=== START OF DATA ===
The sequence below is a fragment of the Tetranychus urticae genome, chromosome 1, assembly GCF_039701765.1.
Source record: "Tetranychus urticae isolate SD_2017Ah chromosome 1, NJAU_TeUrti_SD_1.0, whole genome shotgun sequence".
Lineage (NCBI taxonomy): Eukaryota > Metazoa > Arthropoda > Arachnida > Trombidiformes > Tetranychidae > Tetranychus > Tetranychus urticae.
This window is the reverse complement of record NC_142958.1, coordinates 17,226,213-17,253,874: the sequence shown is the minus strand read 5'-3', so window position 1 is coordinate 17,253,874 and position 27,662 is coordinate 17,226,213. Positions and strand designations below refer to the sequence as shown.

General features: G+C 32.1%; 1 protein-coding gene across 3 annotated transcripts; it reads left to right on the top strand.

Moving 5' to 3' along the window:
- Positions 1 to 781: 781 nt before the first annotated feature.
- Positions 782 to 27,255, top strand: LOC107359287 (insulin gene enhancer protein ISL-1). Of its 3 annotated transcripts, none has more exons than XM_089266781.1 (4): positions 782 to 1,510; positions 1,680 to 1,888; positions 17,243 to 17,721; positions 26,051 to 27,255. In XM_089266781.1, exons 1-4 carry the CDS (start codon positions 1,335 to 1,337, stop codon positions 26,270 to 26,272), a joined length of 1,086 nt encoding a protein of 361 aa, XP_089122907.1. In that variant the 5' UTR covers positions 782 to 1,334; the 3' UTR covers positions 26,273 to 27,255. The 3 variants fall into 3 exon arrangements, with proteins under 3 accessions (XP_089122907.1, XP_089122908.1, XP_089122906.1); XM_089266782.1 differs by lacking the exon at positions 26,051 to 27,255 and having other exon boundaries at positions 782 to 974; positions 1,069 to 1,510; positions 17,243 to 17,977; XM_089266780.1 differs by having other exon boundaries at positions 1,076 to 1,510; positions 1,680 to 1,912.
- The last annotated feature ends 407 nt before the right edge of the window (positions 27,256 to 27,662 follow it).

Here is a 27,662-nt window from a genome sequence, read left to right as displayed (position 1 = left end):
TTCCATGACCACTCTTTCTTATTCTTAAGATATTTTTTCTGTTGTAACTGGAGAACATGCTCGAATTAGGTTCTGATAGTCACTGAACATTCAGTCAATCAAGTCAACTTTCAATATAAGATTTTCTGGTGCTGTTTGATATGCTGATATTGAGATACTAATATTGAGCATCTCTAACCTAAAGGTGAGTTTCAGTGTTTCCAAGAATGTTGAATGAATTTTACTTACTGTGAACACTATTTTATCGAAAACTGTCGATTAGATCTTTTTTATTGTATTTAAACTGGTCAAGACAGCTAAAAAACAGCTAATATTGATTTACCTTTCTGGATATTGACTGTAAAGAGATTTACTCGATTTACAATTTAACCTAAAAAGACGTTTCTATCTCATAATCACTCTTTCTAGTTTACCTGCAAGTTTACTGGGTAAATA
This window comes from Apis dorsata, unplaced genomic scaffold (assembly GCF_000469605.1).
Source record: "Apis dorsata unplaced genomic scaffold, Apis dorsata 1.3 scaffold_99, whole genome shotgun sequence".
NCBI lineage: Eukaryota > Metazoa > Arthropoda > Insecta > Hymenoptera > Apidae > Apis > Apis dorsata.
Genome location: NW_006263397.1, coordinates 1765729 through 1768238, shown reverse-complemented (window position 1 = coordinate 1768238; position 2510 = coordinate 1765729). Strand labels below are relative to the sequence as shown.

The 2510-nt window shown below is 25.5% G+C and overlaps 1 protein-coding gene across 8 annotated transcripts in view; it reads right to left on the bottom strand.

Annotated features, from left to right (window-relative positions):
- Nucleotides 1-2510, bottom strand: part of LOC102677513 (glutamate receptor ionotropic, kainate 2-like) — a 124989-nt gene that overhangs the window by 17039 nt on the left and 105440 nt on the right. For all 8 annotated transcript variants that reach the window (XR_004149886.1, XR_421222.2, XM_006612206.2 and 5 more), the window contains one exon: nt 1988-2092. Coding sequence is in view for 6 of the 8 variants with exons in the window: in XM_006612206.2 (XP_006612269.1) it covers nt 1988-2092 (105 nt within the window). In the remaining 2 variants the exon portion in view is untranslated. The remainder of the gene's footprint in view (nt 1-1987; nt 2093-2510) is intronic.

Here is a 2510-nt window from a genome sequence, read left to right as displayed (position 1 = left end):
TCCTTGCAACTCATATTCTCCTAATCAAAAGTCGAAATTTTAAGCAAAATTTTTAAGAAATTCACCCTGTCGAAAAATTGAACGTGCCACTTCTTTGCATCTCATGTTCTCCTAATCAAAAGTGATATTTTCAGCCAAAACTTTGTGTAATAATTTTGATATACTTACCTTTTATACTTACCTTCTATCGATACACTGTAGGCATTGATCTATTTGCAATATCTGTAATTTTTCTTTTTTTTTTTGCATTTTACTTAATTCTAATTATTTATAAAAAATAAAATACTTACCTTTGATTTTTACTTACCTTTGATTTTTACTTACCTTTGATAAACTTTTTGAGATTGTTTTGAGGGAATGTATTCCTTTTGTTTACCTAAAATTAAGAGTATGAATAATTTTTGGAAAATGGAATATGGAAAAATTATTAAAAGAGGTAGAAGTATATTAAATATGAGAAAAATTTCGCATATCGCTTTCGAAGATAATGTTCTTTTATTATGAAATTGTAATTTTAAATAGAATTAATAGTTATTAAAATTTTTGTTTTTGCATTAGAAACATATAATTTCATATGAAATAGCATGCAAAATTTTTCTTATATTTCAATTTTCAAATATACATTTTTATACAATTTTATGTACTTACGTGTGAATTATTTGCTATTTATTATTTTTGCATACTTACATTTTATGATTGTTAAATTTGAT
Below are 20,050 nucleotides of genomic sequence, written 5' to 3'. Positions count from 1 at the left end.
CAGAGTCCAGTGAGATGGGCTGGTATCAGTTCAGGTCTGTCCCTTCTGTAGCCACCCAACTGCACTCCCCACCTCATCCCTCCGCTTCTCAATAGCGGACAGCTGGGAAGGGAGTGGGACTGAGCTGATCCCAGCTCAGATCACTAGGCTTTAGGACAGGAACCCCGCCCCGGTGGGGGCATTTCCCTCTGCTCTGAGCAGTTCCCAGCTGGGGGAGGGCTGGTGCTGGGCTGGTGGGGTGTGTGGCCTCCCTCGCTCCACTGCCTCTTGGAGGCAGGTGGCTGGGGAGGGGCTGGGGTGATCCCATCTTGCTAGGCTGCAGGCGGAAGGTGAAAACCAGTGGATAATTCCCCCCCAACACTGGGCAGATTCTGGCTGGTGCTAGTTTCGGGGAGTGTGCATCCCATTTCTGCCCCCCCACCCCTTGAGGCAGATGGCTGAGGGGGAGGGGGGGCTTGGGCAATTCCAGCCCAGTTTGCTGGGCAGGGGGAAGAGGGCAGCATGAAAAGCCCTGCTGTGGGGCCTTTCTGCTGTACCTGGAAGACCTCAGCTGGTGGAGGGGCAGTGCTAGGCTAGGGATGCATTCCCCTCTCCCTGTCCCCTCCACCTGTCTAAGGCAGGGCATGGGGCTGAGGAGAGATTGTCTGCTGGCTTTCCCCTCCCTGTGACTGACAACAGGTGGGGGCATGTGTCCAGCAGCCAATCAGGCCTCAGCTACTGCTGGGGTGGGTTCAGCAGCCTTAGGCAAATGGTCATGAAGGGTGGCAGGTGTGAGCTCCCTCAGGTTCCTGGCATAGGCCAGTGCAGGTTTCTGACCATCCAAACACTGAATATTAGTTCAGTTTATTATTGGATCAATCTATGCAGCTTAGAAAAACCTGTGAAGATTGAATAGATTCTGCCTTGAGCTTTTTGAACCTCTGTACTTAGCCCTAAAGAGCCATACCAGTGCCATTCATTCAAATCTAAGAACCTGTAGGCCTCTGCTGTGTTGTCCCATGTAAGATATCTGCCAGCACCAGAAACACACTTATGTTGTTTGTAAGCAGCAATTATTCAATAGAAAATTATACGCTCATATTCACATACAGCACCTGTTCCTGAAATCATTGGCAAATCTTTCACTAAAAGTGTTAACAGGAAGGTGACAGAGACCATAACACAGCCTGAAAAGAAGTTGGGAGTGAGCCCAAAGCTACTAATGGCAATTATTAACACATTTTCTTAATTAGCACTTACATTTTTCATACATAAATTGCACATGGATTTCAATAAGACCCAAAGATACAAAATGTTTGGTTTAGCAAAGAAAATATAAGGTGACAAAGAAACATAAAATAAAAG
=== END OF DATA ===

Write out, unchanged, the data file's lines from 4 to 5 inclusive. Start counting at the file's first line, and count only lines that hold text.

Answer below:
This window is the reverse complement of record NC_142958.1, coordinates 17,226,213-17,253,874: the sequence shown is the minus strand read 5'-3', so window position 1 is coordinate 17,253,874 and position 27,662 is coordinate 17,226,213. Positions and strand designations below refer to the sequence as shown.

General features: G+C 32.1%; 1 protein-coding gene across 3 annotated transcripts; it reads left to right on the top strand.